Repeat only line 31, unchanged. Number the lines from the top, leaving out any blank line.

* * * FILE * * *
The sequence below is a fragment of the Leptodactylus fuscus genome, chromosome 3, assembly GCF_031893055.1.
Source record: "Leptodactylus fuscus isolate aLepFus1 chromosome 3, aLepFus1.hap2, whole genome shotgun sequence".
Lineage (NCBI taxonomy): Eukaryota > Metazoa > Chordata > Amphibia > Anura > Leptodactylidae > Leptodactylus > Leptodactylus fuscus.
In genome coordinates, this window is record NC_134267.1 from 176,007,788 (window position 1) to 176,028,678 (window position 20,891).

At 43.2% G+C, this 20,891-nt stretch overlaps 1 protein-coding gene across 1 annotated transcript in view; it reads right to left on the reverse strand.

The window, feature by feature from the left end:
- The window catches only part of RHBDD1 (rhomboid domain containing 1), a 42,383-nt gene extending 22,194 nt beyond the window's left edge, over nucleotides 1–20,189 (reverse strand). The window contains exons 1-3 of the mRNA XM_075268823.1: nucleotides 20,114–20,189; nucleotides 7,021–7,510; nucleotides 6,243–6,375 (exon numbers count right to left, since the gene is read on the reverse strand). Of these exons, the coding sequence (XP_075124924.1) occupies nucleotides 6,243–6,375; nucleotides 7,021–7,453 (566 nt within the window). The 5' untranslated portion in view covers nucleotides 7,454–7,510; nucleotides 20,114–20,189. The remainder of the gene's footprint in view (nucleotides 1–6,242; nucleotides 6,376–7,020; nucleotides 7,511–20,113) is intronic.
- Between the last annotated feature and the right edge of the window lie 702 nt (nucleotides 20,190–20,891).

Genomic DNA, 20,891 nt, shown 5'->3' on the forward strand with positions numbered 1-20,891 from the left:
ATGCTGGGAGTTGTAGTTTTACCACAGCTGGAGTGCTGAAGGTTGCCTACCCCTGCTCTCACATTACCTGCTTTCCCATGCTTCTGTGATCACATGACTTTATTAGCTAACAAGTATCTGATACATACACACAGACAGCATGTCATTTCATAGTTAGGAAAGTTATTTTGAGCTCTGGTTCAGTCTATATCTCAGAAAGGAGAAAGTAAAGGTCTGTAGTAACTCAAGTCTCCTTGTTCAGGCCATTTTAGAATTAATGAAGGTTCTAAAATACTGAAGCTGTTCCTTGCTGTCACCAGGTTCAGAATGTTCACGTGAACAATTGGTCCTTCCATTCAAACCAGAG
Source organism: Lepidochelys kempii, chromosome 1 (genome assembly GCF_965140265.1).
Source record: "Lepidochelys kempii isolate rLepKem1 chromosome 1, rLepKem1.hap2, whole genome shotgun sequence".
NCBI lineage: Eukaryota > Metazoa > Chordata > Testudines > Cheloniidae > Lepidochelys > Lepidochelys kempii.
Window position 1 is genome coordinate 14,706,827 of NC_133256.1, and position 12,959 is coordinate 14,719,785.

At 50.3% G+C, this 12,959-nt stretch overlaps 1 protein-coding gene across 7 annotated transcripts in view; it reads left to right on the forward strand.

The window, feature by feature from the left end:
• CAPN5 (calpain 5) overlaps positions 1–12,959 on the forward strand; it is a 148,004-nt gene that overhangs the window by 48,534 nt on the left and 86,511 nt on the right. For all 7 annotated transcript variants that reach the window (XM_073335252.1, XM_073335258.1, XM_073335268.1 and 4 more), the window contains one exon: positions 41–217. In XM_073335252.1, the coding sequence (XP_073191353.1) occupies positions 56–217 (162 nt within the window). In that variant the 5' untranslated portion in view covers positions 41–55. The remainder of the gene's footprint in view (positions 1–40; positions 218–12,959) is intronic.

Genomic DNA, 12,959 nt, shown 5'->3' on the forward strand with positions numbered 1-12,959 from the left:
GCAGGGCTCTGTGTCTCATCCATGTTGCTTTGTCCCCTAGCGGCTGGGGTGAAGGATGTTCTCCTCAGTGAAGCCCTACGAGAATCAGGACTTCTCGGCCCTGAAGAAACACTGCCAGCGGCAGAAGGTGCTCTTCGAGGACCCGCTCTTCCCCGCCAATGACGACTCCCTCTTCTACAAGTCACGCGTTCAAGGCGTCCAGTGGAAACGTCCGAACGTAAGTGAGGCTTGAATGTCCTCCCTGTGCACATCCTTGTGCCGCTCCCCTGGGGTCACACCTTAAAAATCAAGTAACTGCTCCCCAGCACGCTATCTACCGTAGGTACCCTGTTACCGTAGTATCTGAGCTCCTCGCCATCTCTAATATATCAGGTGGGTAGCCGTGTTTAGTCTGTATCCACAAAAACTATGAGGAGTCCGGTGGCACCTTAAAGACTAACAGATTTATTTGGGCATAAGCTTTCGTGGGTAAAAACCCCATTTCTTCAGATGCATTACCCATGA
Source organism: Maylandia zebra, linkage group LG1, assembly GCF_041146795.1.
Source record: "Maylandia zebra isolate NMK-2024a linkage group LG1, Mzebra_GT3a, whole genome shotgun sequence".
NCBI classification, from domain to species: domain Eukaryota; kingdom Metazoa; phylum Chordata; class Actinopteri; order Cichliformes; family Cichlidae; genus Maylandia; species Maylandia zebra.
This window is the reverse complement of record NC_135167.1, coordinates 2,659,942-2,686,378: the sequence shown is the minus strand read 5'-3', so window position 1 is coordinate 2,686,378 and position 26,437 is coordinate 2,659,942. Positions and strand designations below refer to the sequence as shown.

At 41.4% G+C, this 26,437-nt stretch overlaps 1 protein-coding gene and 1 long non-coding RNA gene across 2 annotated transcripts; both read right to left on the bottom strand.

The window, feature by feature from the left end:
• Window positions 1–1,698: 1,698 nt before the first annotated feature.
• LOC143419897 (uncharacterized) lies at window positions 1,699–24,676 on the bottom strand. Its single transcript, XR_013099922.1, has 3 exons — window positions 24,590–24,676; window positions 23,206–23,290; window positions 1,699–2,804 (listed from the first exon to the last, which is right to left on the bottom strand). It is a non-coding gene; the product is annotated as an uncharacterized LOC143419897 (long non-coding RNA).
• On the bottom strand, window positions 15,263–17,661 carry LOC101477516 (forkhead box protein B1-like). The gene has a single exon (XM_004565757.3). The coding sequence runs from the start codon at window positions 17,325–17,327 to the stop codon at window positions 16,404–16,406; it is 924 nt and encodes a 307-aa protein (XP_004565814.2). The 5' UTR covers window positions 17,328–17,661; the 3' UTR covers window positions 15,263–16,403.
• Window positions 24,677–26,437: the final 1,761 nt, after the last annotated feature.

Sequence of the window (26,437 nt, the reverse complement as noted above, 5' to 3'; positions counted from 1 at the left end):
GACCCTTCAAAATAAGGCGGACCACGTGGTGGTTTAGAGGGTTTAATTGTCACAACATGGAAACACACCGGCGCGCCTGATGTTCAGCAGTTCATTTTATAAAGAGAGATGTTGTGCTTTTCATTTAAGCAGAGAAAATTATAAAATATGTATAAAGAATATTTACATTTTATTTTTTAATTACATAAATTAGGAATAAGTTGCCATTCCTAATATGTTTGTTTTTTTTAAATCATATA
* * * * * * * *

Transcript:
GACCCTTCAAAATAAGGCGGACCACGTGGTGGTTTAGAGGGTTTAATTGTCACAACATGGAAACACACCGGCGCGCCTGATGTTCAGCAGTTCATTTTATAAAGAGAGATGTTGTGCTTTTCATTTAAGCAGAGAAAATTATAAAATATGTATAAAGAATATTTACATTTTATTTTTTAATTACATAAATTAGGAATAAGTTGCCATTCCTAATATGTTTGTTTTTTTTAAATCATATA